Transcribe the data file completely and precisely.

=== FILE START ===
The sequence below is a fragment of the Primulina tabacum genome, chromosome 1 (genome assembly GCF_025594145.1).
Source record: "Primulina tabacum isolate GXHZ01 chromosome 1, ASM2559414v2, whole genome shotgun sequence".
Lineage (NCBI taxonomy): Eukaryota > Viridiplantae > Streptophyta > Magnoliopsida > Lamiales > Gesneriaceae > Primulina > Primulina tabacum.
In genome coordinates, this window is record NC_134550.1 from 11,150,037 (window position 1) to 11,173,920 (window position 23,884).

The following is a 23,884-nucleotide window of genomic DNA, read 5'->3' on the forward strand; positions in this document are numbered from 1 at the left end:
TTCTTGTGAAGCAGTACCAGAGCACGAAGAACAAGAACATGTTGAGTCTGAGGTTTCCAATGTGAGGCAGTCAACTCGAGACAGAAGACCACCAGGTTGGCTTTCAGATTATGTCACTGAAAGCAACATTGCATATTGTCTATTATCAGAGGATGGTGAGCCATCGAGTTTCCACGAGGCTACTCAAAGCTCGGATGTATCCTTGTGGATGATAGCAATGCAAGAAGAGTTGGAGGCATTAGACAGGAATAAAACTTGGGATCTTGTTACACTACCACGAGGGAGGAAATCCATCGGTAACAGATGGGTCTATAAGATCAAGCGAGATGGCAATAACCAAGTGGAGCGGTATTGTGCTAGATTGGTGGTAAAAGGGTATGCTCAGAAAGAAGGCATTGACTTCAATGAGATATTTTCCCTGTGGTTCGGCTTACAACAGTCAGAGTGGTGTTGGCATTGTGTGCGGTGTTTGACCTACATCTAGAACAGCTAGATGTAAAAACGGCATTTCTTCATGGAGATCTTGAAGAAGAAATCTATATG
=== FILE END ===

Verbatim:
The sequence below is a fragment of the Primulina tabacum genome, chromosome 1 (genome assembly GCF_025594145.1).
Source record: "Primulina tabacum isolate GXHZ01 chromosome 1, ASM2559414v2, whole genome shotgun sequence".
Lineage (NCBI taxonomy): Eukaryota > Viridiplantae > Streptophyta > Magnoliopsida > Lamiales > Gesneriaceae > Primulina > Primulina tabacum.
In genome coordinates, this window is record NC_134550.1 from 11,150,037 (window position 1) to 11,173,920 (window position 23,884).

The following is a 23,884-nucleotide window of genomic DNA, read 5'->3' on the forward strand; positions in this document are numbered from 1 at the left end:
TTCTTGTGAAGCAGTACCAGAGCACGAAGAACAAGAACATGTTGAGTCTGAGGTTTCCAATGTGAGGCAGTCAACTCGAGACAGAAGACCACCAGGTTGGCTTTCAGATTATGTCACTGAAAGCAACATTGCATATTGTCTATTATCAGAGGATGGTGAGCCATCGAGTTTCCACGAGGCTACTCAAAGCTCGGATGTATCCTTGTGGATGATAGCAATGCAAGAAGAGTTGGAGGCATTAGACAGGAATAAAACTTGGGATCTTGTTACACTACCACGAGGGAGGAAATCCATCGGTAACAGATGGGTCTATAAGATCAAGCGAGATGGCAATAACCAAGTGGAGCGGTATTGTGCTAGATTGGTGGTAAAAGGGTATGCTCAGAAAGAAGGCATTGACTTCAATGAGATATTTTCCCTGTGGTTCGGCTTACAACAGTCAGAGTGGTGTTGGCATTGTGTGCGGTGTTTGACCTACATCTAGAACAGCTAGATGTAAAAACGGCATTTCTTCATGGAGATCTTGAAGAAGAAATCTATATG